How to Financially Navigate Your Divorce: An Expert’s Advice on the Steps You Should Take Before, During, & Post-Divorce
No two couples’ financial situations are exactly alike. As a result, figuring out the best way to go about financially uncoupling from a marriage can be quite nuanced.
I discovered from personal experience that when navigating a divorce, aside from any considerations involving children or pets, one of the most difficult aspects of the process is figuring out how to split the myriad debts and assets associated with your marriage. (Think student loans, real estate properties, motor vehicles, investments, retirement accounts, savings, and so forth).
It’s a challenging undertaking even if you’re fortunate enough to be able to work congenially and collaboratively with your soon-to-be-ex…which often isn’t the case for a divorcing couple.
So what can you do to make things easier?
As a Divorce Coach, I would strongly suggest that you work with a Certified Divorce Financial Analyst (“CDFA”) – someone who has been educated in the financial issues associated with divorce.
When I found myself getting divorced, my husband and I had only been married for a couple of years and hadn’t acquired all that much yet in terms of a marital estate to divvy up. So the thought of consulting a financial expert who specialized in divorce scenarios was not on my radar, to say the least. And even if it had been, I wouldn’t have understood the value such an individual could provide me with (or the value and insights they’re able to lend to nearly anyone’s divorce process, for that matter).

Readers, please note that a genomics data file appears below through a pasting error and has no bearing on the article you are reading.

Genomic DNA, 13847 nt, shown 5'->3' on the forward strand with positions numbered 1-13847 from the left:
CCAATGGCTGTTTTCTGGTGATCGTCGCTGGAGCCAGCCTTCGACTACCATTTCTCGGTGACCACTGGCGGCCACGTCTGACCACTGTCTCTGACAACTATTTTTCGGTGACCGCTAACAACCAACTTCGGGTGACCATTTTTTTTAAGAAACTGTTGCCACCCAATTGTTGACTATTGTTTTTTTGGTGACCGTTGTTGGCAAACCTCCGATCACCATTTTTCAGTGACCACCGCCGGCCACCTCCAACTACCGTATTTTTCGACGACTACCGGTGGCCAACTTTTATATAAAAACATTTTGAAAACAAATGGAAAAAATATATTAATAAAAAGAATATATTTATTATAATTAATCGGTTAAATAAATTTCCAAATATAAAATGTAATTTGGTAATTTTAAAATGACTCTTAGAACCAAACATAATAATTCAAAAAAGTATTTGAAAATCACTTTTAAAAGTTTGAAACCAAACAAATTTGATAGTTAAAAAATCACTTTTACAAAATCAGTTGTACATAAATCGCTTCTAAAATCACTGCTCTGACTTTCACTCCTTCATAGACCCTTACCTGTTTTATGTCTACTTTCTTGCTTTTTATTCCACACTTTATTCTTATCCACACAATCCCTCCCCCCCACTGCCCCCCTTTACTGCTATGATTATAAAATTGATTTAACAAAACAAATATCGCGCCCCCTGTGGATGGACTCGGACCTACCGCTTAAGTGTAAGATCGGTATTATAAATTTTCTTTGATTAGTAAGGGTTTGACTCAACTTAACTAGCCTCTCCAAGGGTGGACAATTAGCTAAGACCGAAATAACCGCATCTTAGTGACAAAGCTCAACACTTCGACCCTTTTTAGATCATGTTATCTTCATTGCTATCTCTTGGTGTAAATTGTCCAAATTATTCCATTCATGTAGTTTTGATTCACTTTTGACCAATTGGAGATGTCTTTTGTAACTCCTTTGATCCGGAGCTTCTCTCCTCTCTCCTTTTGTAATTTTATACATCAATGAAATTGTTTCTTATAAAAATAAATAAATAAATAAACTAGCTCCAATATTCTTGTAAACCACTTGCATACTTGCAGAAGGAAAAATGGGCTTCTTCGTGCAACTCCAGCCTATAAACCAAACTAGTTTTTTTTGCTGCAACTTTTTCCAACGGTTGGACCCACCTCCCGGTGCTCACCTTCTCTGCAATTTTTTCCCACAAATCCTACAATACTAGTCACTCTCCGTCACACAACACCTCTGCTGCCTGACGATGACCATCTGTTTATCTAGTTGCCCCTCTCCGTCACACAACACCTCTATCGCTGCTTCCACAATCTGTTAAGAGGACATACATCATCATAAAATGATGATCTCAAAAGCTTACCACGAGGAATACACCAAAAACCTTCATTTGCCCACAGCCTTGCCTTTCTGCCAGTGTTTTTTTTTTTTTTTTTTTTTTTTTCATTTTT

However, as I learned more about divorce in the years following my own “untying of the knot” and ultimately came to specialize in helping others get through the process, I quickly discovered how critical this type of resource can be. Not only can a CDFA help you identify and account for debts or assets that you might have otherwise missed and assist you in budgeting for your life ahead post-divorce, but they can also ensure you’re considering the tax implications of the decisions you’re making when it comes to splitting things up.
In other words, if you’re getting divorced, you should probably find a CDFA to work with.
But in case you still aren’t convinced, I decided to interview someone from my network – Amy Adler – who, in addition to being a CDFA, also happens to be a CPA, a Certified Fraud Examiner, and twice-divorced herself – to share some insights on how to go about navigating the divorce process from a financial standpoint.
As a CDFA, what are some of the main benefits you’re able to provide to your clients?
Some of my main offerings include:
preparing the marital estate document (a listing of ALL the assets and debts from the marriage as of the date of divorce) and recommending reasonable options for dividing it,
addressing the tax implications associated with taking possession of and/or cashing in certain assets after divorce,
calculating the current value of retirement assets (e.g., pensions, 401(k), etc.),
planning for life after divorce, and
assisting with some of the legal processes required to obtain the documentation for these issues.
Under what circumstances should someone strongly consider working with a CDFA?